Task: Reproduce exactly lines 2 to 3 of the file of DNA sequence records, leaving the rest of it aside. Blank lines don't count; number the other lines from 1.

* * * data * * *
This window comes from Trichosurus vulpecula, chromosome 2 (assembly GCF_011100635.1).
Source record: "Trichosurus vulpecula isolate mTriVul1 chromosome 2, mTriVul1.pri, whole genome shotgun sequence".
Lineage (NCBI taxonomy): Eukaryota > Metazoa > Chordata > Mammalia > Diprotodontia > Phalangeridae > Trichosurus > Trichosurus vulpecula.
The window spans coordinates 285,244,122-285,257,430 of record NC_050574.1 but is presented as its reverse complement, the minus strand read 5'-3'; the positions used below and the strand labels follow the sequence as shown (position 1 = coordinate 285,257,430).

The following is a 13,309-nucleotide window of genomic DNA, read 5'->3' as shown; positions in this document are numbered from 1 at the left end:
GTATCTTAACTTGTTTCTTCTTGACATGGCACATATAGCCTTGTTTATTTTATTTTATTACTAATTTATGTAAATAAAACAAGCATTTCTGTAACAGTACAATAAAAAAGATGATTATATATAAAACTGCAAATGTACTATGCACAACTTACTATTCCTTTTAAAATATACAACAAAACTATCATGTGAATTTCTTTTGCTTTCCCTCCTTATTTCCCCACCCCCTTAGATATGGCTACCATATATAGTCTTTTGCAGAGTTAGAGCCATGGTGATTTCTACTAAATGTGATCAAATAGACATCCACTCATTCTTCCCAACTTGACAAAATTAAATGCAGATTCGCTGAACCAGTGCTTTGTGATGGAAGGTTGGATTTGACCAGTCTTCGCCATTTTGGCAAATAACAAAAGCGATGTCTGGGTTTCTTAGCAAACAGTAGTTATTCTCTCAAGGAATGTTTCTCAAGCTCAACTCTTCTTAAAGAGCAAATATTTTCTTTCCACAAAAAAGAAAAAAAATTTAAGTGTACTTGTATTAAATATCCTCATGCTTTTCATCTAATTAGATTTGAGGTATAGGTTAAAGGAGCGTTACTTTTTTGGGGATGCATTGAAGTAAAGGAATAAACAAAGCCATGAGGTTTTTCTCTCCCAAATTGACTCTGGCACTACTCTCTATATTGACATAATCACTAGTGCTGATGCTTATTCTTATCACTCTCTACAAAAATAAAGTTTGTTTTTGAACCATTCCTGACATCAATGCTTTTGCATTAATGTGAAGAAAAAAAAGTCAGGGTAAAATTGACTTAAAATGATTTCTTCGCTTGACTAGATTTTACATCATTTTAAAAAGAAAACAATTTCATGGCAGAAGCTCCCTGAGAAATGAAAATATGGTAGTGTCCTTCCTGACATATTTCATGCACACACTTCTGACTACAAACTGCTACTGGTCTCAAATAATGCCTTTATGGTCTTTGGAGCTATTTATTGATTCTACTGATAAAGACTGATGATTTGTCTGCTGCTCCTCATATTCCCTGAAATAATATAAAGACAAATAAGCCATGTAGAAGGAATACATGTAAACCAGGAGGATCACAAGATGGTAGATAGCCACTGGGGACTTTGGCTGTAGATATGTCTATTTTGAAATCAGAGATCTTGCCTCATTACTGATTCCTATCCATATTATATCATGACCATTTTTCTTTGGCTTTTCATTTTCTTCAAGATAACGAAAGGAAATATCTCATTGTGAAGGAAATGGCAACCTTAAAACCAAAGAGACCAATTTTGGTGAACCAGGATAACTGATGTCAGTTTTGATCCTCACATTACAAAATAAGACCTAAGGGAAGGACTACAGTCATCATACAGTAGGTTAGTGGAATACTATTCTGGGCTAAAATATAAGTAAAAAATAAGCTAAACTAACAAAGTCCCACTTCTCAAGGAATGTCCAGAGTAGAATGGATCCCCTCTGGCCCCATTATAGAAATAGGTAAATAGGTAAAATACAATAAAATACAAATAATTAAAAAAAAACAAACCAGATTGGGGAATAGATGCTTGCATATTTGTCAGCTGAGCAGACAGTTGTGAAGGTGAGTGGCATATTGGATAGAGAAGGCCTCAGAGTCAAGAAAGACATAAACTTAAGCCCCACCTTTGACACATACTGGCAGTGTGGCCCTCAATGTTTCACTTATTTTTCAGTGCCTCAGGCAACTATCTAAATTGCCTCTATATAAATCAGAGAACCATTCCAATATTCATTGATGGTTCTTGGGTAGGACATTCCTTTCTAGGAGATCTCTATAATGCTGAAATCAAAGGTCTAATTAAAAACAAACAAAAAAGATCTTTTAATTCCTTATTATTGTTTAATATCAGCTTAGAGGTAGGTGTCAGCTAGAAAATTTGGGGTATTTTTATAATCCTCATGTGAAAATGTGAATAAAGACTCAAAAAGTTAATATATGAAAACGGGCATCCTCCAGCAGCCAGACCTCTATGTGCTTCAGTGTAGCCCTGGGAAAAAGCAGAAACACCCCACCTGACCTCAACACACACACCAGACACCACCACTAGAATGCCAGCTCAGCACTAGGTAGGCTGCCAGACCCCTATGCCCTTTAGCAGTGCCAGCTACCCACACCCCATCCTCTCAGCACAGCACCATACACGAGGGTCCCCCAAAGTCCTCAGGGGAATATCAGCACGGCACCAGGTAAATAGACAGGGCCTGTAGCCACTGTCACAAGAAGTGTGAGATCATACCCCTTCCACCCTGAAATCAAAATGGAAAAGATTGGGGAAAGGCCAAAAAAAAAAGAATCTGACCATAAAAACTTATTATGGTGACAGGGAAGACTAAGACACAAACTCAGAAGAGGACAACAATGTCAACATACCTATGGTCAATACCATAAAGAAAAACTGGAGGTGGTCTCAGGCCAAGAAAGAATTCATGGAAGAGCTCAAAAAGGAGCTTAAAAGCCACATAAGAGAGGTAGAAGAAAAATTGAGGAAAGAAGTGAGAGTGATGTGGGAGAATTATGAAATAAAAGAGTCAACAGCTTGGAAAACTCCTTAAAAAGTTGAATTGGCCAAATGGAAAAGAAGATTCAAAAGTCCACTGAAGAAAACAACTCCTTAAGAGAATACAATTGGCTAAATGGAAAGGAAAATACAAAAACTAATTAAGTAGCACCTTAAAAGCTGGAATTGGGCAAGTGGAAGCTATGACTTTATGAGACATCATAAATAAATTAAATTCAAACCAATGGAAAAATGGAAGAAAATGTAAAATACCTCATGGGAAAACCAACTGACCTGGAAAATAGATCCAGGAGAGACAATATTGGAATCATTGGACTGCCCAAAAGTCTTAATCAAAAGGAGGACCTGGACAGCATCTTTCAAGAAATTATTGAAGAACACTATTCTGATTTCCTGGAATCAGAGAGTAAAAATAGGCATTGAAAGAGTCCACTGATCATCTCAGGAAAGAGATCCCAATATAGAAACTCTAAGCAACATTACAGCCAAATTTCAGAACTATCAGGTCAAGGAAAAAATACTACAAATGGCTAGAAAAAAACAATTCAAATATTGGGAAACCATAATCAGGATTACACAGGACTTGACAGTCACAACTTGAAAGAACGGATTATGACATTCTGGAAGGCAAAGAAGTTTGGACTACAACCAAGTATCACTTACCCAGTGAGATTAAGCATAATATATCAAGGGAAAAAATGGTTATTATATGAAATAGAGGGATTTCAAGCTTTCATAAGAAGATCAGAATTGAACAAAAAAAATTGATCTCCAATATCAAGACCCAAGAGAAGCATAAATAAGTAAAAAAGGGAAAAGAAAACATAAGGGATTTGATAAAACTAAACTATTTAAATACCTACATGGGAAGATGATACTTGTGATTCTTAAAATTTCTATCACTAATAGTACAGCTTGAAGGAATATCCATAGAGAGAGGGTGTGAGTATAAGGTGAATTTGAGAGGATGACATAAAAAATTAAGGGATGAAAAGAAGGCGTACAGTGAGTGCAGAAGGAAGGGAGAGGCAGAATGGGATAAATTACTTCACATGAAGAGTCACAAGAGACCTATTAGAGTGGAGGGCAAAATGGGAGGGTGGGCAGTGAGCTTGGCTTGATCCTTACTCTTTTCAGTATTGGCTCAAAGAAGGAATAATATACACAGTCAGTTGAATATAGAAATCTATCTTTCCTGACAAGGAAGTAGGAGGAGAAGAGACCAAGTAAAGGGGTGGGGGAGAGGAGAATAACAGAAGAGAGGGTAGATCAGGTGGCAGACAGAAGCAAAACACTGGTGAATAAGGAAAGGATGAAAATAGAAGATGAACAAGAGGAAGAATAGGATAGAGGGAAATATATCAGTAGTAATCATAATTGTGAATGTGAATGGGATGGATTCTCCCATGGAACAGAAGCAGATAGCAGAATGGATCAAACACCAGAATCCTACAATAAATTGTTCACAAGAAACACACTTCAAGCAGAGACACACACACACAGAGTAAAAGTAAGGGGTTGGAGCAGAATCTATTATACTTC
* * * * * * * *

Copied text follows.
Source record: "Trichosurus vulpecula isolate mTriVul1 chromosome 2, mTriVul1.pri, whole genome shotgun sequence".
Lineage (NCBI taxonomy): Eukaryota > Metazoa > Chordata > Mammalia > Diprotodontia > Phalangeridae > Trichosurus > Trichosurus vulpecula.